The Clockwork Man
As is becoming increasingly standard with games of this genre, The Clockwork Man has a storyline of sorts and has a number of mini-games which take the form of puzzles that need to be solved in order to make progress. In some cases the mini-games rely on finding certain objects so that the task can be completed.
You are cast in the role of Miranda Calomy, a young lady whose appearance and attitude is completely at odds with what you might expect from a Victorian lady. Not only does she seem more at home with late 20th century standards of behaviour but she wears the same outfit (more Western saloon style than what would be expected in Victorian London) throughout all the different adventures that include an airship trip involving a pirate attack and a crash; a hotel break in; scavenging shipwrecked items; plus exploring a Mayan temple. Not only does she wear the same dress but she never has a hair out of place and, apart from a minimal of facial expressions, always looks and acts the same whatever the situation.
Miranda’s constant companion is Sprocket, a robot who communicates with beeps and squeaks. Sprocket also provides help when searching for objects although not all his features are available at the start of the game. This robot can display an outline of the object that is the subject of a search; highlight a particular area that holds an item; pinpoint a specific object; and identify all metallic objects. All these features require power and so Sprocket does need time to recuperate after being used. There is also a Hint button which can be used to help solve other types of puzzles.
On her travels to deliver important items and special crystals to her grandfather, Miranda meets up with and communicates with various characters who, like Miranda, are two dimensional figures which slide in and out of scenes. Apart from occasional facial twitches, all the characters lack animation – you do not even get any lip movement to go with their dialogue which appears in different colours at the bottom of the screen as well as being spoken. The combination of cut-out characters and uninspiring dialogue really encourages you to click on the Skip button to get back to the search and puzzle aspects of the game which, after all, is the main point of the game.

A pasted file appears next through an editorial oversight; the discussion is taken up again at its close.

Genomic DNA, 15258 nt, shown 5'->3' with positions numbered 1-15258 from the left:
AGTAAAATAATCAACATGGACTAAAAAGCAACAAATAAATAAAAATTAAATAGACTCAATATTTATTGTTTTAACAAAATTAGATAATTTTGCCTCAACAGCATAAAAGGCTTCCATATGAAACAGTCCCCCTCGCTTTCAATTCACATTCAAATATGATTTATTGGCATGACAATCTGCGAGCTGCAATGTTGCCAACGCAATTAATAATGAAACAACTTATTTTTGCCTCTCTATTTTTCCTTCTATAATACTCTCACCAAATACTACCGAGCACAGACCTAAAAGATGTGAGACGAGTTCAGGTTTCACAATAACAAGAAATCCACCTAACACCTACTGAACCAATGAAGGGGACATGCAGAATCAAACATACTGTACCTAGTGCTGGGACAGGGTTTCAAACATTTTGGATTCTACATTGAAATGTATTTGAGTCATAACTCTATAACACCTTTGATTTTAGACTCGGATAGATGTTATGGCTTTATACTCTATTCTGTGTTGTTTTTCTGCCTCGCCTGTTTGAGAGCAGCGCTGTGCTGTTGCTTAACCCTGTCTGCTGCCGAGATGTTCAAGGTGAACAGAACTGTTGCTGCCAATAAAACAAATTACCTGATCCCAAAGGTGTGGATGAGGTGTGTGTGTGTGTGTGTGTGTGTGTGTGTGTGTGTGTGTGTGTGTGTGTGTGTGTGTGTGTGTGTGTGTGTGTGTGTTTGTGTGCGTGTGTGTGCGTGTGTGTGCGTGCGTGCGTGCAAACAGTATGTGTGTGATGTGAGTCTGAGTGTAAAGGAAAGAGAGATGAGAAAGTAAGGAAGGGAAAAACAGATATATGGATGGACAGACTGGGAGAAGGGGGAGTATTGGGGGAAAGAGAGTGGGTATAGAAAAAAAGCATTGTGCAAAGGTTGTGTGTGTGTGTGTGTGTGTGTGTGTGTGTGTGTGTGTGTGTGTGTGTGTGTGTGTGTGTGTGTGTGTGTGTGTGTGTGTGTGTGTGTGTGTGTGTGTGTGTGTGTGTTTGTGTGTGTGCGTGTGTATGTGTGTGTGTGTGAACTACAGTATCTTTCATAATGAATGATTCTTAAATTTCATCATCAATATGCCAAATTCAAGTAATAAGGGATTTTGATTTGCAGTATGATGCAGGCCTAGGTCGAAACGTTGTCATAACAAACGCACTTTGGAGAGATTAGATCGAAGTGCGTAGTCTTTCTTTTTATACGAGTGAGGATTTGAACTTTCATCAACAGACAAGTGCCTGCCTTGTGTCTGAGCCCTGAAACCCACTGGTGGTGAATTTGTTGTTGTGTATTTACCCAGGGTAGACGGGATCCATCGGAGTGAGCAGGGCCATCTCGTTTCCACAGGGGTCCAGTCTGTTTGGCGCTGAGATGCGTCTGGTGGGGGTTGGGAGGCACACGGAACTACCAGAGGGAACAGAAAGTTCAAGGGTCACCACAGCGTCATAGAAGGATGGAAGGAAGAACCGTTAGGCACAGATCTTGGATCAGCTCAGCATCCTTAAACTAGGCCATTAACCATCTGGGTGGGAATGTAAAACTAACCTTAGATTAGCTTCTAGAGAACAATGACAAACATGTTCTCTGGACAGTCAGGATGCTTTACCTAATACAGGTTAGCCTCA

The Clockwork Man features three different types of hidden object scenarios. These are referred to as Static, Zoomable and Scrolling. With Static you get the fairly standard view of a scene containing the list of items that need to be identified. A Zoomable scene allows you to take a closer look at a pre-defined set area in which several of the items will be located. You can zoom in and out of this area either by using on-screen controls or the mouse wheel. As first it can be a little disconcerting as the screen refocuses to give a clear picture of the chosen area but you get use to it.
The final offering of Scrolling scene provides a panoramic view as you swing your focal point left or right to take in extra scenery. In this mode layers are used which have enabled the developers to position certain items so that they can only be seen from an angle – some people are really tricky. On-screen controls and the cursor keypad can be used to scroll around.
As mentioned earlier, Sprocket provides a range of help assistance. In the case of a zoomable scene, Sprocket automatically zooms in when necessary to identify an item. Sprocket also takes care of any scrolling that might be required to pinpoint an item.
From time to time Miranda will need to solve certain puzzles. Sometimes these involve getting machinery to work. On other occasions geometric codes will need to be solved while there are also puzzles involving escaping from a locked room and working with Mayan artefacts. Generally the solutions are logical but maybe not straightforward.
The Clockwork Man is the type of game that gradually creeps up on you and, despite the cardboard cut-out characters, keeps drawing you back for more. While the puzzles remain the same when replaying the game, the various hidden objects do tend to change although their positions do not. The various scenes are well drawn and you can always turn down the audio if that doesn’t appeal. The game has one of the longest lists of credits that I have come across.
The Clockwork Man requires a 1.6GHz processor with 512MB of RAM, 94MB of hard disk space and support for DirectX 7.0. It runs on Windows 2000 and later. You can download a 60 minute trial version before registering the product at a cost of $19.99.
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